A victim of the massive bomb detonated at Canary Wharf said the attack that ended the first IRA ceasefire has left a “terrible legacy” in the capital’s Docklands area.
Jonathan Ganesh suffered serious injuries in the February 1996 blast that killed two people and devastated the lives of many more.
The president of the Docklands Victims’ Association said there was no reason to expect that terrorists would target the commercial heart of London – 17 months after the cessation of violence announced on August 31, 1994.
“Like everybody else we believed there was a ceasefire, that it was holding and that it was good, but suddenly life would never be the same again,” he said.
“It puts you on a different path altogether. I was studying for a law degree and could have had a boxing career, but that was all taken away from me that night. And I was one of the lucky ones because I can still speak to you.”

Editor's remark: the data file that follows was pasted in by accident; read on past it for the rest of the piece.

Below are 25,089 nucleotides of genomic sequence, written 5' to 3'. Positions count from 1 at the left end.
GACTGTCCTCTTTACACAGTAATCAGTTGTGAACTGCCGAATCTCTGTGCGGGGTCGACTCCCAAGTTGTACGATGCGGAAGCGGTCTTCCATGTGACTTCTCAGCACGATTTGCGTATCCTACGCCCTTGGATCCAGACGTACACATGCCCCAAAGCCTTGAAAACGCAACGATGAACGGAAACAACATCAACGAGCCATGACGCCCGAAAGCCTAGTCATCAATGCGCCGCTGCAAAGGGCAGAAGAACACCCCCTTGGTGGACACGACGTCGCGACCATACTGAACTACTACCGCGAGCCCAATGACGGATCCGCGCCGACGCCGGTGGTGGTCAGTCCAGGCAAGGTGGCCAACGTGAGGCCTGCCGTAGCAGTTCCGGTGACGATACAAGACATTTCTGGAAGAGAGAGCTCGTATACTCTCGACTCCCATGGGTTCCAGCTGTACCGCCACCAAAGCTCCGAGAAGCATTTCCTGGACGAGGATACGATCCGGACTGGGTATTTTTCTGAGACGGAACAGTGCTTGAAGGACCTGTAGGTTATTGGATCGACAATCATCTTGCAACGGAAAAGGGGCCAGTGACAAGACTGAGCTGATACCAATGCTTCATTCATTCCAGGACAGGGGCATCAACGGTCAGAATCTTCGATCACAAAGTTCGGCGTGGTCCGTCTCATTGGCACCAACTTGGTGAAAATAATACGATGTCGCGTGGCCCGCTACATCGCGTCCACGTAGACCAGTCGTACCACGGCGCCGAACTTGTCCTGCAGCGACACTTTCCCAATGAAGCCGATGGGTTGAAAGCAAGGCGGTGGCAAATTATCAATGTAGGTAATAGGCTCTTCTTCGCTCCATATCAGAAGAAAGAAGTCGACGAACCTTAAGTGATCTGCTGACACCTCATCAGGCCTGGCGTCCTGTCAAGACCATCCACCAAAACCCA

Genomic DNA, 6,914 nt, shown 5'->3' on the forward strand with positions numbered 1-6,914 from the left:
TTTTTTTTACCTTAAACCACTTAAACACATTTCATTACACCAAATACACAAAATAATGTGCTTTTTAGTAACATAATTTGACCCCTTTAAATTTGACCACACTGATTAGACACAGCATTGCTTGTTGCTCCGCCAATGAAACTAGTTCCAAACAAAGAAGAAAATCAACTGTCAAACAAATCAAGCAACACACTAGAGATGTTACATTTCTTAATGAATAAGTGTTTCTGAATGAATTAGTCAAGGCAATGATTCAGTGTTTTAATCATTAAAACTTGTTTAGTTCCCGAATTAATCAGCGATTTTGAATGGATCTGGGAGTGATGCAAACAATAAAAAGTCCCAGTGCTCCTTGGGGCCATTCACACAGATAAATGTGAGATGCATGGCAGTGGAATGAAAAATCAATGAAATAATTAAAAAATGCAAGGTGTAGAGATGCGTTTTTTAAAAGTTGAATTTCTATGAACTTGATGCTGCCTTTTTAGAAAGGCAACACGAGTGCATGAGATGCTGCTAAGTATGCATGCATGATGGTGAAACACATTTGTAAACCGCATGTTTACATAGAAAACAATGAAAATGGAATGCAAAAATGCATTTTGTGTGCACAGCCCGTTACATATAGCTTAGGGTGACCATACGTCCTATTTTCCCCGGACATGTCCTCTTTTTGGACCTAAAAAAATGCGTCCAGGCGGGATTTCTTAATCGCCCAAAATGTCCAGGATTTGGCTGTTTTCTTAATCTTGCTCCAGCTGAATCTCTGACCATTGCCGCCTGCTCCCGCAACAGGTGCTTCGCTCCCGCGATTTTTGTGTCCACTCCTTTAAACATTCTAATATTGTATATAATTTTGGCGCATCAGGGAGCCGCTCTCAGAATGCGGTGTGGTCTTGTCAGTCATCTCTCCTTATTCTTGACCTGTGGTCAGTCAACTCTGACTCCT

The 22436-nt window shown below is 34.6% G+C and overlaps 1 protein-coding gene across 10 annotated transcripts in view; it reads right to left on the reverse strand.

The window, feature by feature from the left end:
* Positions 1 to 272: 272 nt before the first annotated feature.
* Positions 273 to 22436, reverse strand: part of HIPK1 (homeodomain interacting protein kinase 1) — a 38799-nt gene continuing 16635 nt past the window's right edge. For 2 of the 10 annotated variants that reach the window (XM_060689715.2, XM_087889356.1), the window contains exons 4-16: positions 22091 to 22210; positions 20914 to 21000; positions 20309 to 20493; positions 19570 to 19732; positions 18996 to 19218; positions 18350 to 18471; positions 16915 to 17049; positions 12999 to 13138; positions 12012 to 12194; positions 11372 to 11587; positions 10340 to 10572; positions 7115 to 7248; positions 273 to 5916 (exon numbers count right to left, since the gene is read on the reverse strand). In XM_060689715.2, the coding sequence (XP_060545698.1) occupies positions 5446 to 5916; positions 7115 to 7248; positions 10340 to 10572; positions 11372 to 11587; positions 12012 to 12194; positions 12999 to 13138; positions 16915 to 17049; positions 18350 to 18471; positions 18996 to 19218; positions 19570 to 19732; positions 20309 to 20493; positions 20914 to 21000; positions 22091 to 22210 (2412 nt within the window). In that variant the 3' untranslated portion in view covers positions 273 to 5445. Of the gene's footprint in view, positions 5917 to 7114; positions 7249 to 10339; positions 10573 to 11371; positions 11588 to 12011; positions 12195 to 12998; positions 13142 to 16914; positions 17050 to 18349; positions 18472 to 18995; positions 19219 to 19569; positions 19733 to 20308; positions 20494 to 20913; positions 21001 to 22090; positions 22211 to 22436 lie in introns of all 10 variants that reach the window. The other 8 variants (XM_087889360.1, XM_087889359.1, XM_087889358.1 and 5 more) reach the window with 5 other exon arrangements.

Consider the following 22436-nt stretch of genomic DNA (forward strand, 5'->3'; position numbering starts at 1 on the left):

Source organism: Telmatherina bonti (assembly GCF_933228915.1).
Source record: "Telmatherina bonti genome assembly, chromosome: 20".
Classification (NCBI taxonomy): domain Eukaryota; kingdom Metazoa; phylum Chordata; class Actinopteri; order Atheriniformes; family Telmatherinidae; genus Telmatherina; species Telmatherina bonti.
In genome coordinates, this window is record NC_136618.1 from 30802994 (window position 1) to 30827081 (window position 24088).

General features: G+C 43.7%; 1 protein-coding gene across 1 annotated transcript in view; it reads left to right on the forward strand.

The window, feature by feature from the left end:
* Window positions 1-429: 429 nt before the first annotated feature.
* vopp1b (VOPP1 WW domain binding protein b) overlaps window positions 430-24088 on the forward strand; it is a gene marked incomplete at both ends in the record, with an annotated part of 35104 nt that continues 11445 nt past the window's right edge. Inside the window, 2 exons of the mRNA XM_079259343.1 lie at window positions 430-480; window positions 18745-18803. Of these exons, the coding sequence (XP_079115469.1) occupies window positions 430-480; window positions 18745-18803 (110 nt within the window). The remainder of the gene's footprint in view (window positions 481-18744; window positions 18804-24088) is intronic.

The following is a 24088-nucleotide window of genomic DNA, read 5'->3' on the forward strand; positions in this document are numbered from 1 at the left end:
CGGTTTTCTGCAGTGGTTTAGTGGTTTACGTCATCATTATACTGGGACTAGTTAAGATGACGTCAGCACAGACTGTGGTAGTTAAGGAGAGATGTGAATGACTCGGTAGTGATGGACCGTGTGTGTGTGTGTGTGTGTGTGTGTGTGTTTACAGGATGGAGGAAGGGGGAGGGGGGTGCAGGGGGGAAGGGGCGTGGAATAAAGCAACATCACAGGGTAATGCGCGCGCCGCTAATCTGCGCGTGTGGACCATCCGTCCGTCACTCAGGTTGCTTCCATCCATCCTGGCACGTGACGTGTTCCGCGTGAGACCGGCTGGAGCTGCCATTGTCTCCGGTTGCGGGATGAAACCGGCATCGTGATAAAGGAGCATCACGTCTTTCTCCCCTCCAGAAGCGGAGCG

Mr Ganesh said he knows of two people badly affected by the IRA bombing who later took their own lives.
Many others have been left blinded and with other serious physical injuries, while a number still suffer from mental trauma.
“When the bomb went off it left a lot of people in shock. It was a terrible thing to do and we are all living with the legacy of it.
“We all support the peace process – we definitely don’t want to go back to that dark place – but we should always remember what happened.
“I am happy things have moved forward but I can’t forget the pain of Canary Wharf.”
The then prime minister John Major described the bombing as “an appalling outrage” and vowed to “relentlessly pursue those responsible”.
Labour leader and future PM Tony Blair also condemned what he called “a sickening outrage,” and said there could be “no justification whatsoever for a return to terrorism”.
The cost of repairing the damage is said to have been in the region of £150 million.
The two men who died were Inam Bashir, 29 and John Jeffries who was 31.